# Quantitative Reasoning: Making Ratios Rational

The GRE quantitative reasoning section contains many different types of questions, some of which can be on the difficult side, but the GRE prep experts at Testmasters are here to help you through the ins and outs of solving even the hardest of math problems on this exam.

Today, we look at ratios. Though there are many forms, most ratios are given in either fraction form or with a colon, but both forms are comparing parts to parts. The secret to most ratio problems is to first identify the total number of parts that you’re dealing with. Once that is known, you can take those parts and use the total to find fractional amounts or to solve for probability.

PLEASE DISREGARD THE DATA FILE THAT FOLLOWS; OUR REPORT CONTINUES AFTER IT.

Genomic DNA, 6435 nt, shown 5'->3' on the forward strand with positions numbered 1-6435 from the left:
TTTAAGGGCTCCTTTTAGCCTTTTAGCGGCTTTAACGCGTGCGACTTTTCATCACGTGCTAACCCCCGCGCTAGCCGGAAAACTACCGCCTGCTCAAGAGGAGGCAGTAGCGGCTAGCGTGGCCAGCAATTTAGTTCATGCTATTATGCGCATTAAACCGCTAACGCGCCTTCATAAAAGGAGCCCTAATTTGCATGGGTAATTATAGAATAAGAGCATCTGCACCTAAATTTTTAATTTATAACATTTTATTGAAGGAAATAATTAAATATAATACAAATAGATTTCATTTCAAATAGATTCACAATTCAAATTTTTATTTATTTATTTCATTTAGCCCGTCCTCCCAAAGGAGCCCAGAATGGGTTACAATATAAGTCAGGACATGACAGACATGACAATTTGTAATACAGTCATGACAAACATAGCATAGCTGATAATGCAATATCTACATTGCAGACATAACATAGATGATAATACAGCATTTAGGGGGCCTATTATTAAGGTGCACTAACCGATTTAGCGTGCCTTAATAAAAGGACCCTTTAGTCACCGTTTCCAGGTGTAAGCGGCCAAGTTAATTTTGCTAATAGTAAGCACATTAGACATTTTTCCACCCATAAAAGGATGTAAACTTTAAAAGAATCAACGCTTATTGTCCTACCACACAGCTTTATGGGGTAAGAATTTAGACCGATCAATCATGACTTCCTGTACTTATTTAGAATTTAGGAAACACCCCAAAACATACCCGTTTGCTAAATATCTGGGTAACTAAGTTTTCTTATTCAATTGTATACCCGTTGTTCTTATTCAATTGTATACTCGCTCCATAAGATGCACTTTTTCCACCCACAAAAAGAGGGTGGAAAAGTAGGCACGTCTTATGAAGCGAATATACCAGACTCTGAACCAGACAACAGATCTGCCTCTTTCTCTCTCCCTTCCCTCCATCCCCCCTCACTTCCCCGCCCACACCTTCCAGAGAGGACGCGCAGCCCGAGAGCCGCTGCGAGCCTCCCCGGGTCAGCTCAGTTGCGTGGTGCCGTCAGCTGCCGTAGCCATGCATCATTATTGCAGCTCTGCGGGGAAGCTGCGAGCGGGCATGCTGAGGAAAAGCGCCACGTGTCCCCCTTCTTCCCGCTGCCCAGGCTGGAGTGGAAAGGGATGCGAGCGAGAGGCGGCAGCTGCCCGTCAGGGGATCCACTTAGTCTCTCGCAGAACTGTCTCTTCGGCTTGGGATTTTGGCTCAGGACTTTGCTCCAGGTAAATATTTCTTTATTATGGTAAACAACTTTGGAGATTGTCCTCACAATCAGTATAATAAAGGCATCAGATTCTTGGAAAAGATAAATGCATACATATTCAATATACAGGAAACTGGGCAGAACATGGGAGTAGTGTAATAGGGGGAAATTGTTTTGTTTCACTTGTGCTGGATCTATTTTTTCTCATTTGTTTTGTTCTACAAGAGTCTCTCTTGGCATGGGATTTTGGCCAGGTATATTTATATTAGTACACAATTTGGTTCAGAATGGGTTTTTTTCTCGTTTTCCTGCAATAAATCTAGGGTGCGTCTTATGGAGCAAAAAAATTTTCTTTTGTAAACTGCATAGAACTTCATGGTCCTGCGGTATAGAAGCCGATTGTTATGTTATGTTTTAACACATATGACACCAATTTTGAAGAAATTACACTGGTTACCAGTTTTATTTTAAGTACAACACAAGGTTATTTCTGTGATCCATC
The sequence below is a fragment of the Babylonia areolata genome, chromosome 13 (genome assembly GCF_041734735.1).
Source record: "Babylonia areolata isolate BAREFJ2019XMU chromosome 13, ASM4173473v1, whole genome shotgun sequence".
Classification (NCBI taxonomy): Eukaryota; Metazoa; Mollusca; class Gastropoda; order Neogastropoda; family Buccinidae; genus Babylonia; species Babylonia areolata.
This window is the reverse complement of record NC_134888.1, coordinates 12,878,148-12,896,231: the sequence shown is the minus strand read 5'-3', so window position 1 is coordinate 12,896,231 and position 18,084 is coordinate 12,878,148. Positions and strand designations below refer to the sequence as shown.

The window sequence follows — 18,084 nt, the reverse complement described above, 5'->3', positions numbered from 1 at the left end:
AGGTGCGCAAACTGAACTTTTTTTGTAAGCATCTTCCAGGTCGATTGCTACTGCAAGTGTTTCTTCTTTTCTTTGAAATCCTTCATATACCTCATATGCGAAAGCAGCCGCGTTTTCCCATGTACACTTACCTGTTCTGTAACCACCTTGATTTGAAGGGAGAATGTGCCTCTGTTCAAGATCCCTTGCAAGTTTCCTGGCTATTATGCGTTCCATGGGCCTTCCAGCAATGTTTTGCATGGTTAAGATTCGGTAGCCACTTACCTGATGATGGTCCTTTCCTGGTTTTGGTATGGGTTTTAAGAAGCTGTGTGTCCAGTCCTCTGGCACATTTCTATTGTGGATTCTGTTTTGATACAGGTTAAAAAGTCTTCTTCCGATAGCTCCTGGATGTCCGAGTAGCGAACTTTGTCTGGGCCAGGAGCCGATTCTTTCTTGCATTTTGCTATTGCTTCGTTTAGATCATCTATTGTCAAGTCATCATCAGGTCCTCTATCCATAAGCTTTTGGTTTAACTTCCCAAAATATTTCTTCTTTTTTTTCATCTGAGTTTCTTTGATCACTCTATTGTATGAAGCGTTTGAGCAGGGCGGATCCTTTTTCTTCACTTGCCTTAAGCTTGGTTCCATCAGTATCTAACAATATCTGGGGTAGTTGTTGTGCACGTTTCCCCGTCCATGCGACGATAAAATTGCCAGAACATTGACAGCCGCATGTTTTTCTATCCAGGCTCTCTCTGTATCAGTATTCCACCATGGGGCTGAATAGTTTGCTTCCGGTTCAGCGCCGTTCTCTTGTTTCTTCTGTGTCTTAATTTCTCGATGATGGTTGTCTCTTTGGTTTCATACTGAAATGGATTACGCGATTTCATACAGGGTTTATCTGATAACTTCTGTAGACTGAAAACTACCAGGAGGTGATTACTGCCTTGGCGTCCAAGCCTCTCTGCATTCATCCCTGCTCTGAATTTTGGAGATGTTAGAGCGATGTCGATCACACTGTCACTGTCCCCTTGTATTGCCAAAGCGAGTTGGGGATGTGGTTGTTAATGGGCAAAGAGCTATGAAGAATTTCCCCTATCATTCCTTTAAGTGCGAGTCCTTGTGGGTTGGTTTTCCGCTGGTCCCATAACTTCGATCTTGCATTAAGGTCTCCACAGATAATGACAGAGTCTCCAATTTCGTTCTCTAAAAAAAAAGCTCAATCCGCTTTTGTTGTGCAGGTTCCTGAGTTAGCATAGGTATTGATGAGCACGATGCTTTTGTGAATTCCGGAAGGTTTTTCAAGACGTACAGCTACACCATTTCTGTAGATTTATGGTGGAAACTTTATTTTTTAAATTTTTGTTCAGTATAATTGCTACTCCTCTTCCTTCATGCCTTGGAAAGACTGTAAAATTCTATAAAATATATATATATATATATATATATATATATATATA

Here is an example of how the total in a ratio problem can help you to find a fractional amount:

A cocktail contains various ingredients: club soda, hard apple cider, brandy, and vodka. A bartender uses a ratio of 9:5:4:2 respectively to mix the ingredients by volume. How much vodka should the bartender use to prepare a 6-oz drink?

Solve this problem by first finding the total number of parts. Simply add the ratio amounts together to get the total:

9+5+4+2=20

Recall that a fraction is equal to the part over the total. The part of the mixture that is vodka is 2, and the total number of parts are 20; therefore, the fraction of the drink that is vodka is .

Multiply this fraction by the total number of ounces in the final drink to determine the amount the bartender should pour into a 6-oz drink.

There will only be 0.6 oz. of vodka in a 6-oz. drink, and using this same method, you could solve for the amounts of the other ingredients, too. Try it yourself. How many ounces of club soda, hard apple cider, and brandy would each be in the 6-oz. drink? The answers are below. No peeking until after you’re done.